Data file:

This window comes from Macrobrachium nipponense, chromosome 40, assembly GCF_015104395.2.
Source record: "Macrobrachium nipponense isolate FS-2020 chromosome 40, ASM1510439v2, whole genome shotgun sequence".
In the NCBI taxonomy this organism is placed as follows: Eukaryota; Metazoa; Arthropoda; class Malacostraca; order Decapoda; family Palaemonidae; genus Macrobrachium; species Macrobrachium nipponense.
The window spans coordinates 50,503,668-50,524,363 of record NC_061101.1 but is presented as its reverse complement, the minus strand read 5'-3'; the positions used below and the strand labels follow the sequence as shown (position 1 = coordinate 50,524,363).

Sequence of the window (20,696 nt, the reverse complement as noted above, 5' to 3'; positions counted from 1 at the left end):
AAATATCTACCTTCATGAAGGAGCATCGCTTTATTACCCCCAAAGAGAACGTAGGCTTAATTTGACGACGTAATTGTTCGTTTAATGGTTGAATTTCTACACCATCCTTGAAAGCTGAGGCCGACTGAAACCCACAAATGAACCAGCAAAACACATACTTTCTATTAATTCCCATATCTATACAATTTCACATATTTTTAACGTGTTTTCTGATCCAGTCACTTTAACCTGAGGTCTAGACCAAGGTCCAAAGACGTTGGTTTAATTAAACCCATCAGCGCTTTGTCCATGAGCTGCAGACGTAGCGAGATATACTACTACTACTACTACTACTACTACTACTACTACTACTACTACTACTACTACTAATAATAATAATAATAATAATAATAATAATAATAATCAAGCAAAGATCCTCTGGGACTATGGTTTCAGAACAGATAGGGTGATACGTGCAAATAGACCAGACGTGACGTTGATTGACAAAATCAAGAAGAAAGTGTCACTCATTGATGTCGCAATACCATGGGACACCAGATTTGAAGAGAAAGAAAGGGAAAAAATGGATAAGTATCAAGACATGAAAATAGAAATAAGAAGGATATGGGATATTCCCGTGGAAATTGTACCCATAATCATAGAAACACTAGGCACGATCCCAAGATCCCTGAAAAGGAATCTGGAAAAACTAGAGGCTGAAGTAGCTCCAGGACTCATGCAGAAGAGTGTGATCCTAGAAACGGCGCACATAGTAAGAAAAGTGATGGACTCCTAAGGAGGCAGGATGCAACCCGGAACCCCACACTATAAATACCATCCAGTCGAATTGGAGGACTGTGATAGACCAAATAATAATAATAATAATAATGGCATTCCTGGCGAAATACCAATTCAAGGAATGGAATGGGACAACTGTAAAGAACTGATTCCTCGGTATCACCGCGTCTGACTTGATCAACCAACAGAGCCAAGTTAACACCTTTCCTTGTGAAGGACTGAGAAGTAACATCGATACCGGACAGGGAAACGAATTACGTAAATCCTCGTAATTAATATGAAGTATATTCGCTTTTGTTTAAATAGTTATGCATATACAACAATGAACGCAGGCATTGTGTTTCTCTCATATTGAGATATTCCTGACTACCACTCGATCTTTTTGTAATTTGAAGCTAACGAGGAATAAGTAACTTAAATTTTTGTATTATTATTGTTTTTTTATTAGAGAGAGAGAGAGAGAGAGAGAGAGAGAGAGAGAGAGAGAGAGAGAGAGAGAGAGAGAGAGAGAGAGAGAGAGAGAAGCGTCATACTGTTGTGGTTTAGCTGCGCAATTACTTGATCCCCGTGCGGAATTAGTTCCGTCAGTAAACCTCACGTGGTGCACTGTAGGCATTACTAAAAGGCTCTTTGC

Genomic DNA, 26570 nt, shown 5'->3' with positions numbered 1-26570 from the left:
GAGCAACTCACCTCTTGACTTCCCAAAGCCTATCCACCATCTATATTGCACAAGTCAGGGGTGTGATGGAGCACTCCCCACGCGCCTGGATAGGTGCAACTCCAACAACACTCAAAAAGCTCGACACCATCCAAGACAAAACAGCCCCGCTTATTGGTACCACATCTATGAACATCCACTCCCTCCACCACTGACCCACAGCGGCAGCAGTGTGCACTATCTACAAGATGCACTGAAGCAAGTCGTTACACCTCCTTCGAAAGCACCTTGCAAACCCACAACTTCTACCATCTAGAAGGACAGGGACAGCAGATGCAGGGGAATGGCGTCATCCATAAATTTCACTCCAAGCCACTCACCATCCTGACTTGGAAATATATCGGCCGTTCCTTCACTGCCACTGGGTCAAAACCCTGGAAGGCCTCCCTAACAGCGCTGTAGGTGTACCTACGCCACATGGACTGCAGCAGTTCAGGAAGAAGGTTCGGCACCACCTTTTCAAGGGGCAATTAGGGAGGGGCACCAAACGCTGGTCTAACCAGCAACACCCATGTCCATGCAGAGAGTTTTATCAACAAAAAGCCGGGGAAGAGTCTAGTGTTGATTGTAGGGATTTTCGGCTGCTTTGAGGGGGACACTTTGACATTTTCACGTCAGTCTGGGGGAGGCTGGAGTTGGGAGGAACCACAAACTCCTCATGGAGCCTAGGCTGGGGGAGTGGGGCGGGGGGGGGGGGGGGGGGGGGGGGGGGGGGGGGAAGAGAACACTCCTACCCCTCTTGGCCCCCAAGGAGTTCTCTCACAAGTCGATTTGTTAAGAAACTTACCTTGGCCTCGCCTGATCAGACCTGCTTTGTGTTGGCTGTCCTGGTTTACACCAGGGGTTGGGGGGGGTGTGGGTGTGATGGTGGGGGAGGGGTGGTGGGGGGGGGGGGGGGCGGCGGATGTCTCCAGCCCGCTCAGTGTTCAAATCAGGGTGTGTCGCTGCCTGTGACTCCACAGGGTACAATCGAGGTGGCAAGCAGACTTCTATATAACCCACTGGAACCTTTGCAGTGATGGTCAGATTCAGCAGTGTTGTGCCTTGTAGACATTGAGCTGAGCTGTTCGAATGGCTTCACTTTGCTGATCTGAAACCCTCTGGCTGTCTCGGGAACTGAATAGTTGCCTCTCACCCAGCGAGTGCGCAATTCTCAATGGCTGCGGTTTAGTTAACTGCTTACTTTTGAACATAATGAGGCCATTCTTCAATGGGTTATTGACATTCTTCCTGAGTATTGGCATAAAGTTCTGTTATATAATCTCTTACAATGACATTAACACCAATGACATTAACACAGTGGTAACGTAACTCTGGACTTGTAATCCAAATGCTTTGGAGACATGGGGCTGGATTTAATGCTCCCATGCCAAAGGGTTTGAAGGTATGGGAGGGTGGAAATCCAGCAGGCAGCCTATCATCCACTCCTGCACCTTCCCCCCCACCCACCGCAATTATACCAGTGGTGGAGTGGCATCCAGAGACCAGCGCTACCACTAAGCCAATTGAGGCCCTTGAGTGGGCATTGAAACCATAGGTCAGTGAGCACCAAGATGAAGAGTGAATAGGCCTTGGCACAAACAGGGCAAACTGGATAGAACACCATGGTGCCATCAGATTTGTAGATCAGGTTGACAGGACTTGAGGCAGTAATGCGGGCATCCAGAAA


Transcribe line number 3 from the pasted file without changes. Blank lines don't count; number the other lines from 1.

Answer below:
In the NCBI taxonomy this organism is placed as follows: Eukaryota; Metazoa; Arthropoda; class Malacostraca; order Decapoda; family Palaemonidae; genus Macrobrachium; species Macrobrachium nipponense.